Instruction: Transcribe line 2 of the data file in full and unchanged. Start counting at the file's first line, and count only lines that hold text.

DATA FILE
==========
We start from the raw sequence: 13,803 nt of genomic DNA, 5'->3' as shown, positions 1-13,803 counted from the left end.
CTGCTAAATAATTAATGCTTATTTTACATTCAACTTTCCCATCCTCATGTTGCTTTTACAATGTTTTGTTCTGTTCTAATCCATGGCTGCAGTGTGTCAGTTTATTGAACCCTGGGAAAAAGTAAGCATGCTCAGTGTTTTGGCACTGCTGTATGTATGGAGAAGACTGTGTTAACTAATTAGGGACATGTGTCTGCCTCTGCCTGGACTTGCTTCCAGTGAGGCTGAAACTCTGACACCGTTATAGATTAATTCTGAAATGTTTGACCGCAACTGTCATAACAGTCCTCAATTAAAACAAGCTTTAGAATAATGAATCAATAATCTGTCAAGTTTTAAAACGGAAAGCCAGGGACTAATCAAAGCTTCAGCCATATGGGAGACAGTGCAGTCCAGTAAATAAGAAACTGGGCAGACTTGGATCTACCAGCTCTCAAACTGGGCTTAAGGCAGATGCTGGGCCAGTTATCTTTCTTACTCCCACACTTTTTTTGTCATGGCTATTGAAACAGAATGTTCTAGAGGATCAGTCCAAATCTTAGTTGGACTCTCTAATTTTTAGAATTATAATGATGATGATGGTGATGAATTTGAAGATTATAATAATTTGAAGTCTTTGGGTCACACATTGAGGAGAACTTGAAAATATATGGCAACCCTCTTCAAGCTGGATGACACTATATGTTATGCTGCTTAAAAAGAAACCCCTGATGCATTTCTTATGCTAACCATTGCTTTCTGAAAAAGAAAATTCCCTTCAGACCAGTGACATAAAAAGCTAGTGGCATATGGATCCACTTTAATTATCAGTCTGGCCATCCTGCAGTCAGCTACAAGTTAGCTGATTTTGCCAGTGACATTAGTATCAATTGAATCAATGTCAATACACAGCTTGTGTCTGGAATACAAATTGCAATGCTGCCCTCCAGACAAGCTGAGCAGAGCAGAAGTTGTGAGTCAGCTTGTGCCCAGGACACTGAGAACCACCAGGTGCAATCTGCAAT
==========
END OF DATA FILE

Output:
CTGCTAAATAATTAATGCTTATTTTACATTCAACTTTCCCATCCTCATGTTGCTTTTACAATGTTTTGTTCTGTTCTAATCCATGGCTGCAGTGTGTCAGTTTATTGAACCCTGGGAAAAAGTAAGCATGCTCAGTGTTTTGGCACTGCTGTATGTATGGAGAAGACTGTGTTAACTAATTAGGGACATGTGTCTGCCTCTGCCTGGACTTGCTTCCAGTGAGGCTGAAACTCTGACACCGTTATAGATTAATTCTGAAATGTTTGACCGCAACTGTCATAACAGTCCTCAATTAAAACAAGCTTTAGAATAATGAATCAATAATCTGTCAAGTTTTAAAACGGAAAGCCAGGGACTAATCAAAGCTTCAGCCATATGGGAGACAGTGCAGTCCAGTAAATAAGAAACTGGGCAGACTTGGATCTACCAGCTCTCAAACTGGGCTTAAGGCAGATGCTGGGCCAGTTATCTTTCTTACTCCCACACTTTTTTTGTCATGGCTATTGAAACAGAATGTTCTAGAGGATCAGTCCAAATCTTAGTTGGACTCTCTAATTTTTAGAATTATAATGATGATGATGGTGATGAATTTGAAGATTATAATAATTTGAAGTCTTTGGGTCACACATTGAGGAGAACTTGAAAATATATGGCAACCCTCTTCAAGCTGGATGACACTATATGTTATGCTGCTTAAAAAGAAACCCCTGATGCATTTCTTATGCTAACCATTGCTTTCTGAAAAAGAAAATTCCCTTCAGACCAGTGACATAAAAAGCTAGTGGCATATGGATCCACTTTAATTATCAGTCTGGCCATCCTGCAGTCAGCTACAAGTTAGCTGATTTTGCCAGTGACATTAGTATCAATTGAATCAATGTCAATACACAGCTTGTGTCTGGAATACAAATTGCAATGCTGCCCTCCAGACAAGCTGAGCAGAGCAGAAGTTGTGAGTCAGCTTGTGCCCAGGACACTGAGAACCACCAGGTGCAATCTGCAAT